Getting the best out of VSDs in HVAC installations
16 October 2013
There is no doubt that, in HVAC installations, replacing ordinary motor starters with variable speed drives will almost always produce useful energy savings as well as reducing wear and tear on the plant. But, says Stephen Takhar of Vacon, those who want to get the full range of benefits that VSDs can offer should choose their drives with care.
VSDs for HVAC applications should, for example, have an integrated PID controller, as this is needed to provide automatic control of fan and pump speed using signals from pressure and flow sensors. A real-time clock is also highly desirable, so that the drives can be programmed to minimise energy usage at times when the building is not occupied.
A multimotor feature that allows a single VSD to control several motors, and built-in logic functions that eliminate the need for a separate PLC are big money savers in a lot of applications. In addition, facilities for monitoring energy consumption is becoming increasingly important, to help users meet the metering requirements of Part L2 of the Building Regulations.
Fire mode operation is another big plus in fan applications, as it allows the drive to automatically override its own protection systems in the event of a fire, which means that the fans are kept running - and extracting smoke - for as long as possible.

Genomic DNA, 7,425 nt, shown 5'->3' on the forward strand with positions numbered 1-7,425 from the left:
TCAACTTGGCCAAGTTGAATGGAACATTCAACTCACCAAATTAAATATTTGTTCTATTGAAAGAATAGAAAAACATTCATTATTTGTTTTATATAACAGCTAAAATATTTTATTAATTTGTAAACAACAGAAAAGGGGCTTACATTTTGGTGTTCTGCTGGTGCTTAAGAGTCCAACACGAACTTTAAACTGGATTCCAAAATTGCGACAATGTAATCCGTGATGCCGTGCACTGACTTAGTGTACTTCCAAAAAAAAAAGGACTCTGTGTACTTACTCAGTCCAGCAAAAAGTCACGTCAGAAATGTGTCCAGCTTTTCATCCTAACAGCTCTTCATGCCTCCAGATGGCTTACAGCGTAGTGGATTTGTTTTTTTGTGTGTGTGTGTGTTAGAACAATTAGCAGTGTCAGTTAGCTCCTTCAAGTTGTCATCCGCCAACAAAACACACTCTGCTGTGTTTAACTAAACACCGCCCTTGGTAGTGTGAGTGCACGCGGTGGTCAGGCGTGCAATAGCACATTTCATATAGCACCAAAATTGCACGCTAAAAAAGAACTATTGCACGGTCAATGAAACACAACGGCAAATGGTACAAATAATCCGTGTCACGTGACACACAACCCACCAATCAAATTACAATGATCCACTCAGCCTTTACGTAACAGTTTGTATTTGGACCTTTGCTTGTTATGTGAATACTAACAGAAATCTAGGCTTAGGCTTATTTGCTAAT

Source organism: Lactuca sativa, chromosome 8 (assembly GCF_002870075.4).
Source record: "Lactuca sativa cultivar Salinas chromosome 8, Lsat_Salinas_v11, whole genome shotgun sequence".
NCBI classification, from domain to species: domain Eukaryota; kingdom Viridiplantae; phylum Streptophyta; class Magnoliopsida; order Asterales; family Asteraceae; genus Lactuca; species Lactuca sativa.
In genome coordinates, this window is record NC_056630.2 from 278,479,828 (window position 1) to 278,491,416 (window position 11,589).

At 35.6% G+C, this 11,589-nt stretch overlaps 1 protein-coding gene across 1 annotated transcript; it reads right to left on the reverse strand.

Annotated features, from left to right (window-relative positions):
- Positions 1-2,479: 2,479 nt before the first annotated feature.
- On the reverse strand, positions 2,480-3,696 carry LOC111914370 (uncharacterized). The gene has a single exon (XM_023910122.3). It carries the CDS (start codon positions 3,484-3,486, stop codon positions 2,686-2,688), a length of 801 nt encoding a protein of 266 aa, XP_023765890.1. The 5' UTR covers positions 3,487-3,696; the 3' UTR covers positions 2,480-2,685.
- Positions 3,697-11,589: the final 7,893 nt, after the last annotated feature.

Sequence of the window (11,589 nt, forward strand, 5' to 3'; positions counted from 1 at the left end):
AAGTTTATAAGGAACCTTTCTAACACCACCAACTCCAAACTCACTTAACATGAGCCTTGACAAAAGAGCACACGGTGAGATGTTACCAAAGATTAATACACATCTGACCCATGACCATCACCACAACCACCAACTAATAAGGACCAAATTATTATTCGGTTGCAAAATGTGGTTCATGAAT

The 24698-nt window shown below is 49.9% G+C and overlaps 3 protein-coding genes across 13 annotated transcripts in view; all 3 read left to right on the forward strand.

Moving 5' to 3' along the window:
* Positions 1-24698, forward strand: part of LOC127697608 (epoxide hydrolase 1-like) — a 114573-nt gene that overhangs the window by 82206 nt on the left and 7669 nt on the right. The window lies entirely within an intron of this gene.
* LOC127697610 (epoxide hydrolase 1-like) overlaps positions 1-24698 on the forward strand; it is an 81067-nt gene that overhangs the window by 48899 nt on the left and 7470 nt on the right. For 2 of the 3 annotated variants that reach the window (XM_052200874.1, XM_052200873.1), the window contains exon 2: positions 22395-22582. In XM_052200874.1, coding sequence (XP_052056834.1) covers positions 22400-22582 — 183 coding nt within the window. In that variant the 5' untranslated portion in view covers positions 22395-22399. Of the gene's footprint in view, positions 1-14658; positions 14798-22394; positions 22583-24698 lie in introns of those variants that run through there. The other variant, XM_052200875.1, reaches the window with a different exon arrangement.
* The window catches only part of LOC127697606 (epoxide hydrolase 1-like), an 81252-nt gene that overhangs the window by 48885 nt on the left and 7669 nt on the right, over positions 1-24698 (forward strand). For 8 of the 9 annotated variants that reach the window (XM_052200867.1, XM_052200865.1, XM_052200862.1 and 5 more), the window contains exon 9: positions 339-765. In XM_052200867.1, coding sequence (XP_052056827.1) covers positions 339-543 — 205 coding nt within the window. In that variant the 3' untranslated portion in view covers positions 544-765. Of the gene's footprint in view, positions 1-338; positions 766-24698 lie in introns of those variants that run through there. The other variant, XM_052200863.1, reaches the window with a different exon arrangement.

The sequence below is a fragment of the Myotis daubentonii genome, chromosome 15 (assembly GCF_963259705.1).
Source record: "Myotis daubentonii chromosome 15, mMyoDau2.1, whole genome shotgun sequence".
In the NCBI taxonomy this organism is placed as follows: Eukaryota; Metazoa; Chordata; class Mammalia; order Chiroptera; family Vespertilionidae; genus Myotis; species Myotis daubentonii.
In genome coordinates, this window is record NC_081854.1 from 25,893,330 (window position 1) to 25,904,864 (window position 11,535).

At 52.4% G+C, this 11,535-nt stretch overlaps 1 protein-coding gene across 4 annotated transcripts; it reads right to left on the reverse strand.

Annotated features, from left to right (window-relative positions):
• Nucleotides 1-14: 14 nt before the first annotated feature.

Then there are communication features to be considered. Many HVAC drives are connected to building management systems, so suitable interface facilities are needed, most usefully taking the form of an Ethernet port and support for the TCP/IP communications protocol.
Drives for HVAC applications must also be physically small, as space for HVAC control systems is invariably limited. A high ingress protection rating, say IP54, is also required, as it allows the drive to be mounted directly on a wall, rather than needing to be built into a control panel. And, of course, essential elements like chokes, filters, keypad and display should be built in.
Nor should the reliability and durability of the drives be overlooked. The best will use components that have a typical life of ten years or more, with particular attention being given to the capacitors and fans, which are the most frequent cause of failure in low specification drives.
Ease of use is, of course, essential as even the best specified drive is of little value if its features are so hard to access that they never get used.
Finally, the drives should be well supported by their supplier. This means that expert technical guidance and advice should be readily available covering everything from the choice of drive, through installation and commissioning, to fault finding and maintenance.
VSDs have a lot to offer in HVAC applications, but to get the best results, it is important to choose the right drives for the job. Making this choice isn’t rocket science, but a little consideration given to the points mentioned will always pay big dividends.
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